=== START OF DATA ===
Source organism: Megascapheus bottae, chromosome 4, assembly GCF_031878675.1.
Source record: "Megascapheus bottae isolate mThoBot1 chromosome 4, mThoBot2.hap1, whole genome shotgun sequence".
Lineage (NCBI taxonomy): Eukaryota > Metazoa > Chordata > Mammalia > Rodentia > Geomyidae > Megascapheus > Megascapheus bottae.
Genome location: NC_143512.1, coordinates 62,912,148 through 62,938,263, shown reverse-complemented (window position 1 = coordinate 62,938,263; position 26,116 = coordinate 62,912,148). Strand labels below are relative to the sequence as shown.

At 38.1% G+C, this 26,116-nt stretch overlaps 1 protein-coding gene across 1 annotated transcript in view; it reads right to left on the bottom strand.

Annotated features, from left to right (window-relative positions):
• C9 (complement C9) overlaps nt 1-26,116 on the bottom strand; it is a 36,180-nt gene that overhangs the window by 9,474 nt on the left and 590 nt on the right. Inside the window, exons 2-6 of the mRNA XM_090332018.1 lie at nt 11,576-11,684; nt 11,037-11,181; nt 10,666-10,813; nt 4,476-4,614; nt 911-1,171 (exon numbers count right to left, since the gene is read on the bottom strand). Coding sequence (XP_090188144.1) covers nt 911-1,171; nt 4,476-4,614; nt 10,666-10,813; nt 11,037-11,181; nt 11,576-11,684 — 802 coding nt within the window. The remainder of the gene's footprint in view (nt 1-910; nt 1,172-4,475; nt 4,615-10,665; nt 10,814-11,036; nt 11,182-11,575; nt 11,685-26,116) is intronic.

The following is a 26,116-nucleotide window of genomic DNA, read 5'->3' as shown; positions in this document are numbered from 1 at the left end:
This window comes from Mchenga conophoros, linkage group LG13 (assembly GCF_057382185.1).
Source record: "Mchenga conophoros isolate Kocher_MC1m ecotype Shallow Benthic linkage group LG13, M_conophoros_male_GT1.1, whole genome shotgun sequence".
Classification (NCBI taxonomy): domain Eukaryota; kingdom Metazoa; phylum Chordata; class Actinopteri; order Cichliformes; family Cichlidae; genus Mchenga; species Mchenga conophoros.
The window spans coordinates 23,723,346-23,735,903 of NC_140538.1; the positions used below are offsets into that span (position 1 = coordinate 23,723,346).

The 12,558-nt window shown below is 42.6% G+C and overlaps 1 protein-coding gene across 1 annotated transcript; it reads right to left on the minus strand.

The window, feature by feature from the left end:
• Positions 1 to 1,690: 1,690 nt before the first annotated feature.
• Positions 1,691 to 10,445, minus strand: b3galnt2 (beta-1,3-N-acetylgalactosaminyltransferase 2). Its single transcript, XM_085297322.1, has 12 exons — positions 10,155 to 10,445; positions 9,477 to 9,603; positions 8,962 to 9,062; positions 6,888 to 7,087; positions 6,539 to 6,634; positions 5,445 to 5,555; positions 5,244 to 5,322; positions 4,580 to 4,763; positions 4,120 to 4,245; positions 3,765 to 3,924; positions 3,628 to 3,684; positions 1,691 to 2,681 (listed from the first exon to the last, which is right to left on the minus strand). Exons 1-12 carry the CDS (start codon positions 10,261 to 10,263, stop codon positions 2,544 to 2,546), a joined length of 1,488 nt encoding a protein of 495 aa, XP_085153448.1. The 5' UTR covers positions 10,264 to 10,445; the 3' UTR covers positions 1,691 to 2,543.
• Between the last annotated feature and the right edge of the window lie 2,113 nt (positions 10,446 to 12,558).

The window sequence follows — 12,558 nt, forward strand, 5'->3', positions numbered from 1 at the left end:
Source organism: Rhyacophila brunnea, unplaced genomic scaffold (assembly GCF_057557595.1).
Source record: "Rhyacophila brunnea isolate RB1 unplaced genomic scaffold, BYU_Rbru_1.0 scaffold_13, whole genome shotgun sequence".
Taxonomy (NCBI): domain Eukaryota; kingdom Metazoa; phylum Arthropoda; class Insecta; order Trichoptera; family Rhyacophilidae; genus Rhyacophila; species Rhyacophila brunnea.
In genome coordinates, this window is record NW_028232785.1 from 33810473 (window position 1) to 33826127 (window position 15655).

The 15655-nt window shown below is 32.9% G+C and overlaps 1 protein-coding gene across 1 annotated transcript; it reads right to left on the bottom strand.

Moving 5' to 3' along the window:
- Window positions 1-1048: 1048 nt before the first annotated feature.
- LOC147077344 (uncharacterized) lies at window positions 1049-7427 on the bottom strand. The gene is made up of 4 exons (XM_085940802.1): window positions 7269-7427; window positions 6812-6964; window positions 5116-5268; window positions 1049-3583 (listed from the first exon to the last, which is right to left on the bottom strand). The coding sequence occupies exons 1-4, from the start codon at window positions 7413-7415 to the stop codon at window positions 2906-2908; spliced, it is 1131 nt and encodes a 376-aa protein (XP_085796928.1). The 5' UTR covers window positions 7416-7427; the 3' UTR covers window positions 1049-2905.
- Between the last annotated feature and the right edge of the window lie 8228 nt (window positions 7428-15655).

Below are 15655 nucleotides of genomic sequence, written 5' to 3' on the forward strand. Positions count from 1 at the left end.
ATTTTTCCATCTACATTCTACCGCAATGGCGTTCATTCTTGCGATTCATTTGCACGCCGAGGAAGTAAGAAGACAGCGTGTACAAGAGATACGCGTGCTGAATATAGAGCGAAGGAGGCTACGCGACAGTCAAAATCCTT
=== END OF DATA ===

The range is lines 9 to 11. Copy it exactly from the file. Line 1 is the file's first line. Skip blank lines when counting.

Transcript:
This window comes from Mchenga conophoros, linkage group LG13 (assembly GCF_057382185.1).
Source record: "Mchenga conophoros isolate Kocher_MC1m ecotype Shallow Benthic linkage group LG13, M_conophoros_male_GT1.1, whole genome shotgun sequence".
Classification (NCBI taxonomy): domain Eukaryota; kingdom Metazoa; phylum Chordata; class Actinopteri; order Cichliformes; family Cichlidae; genus Mchenga; species Mchenga conophoros.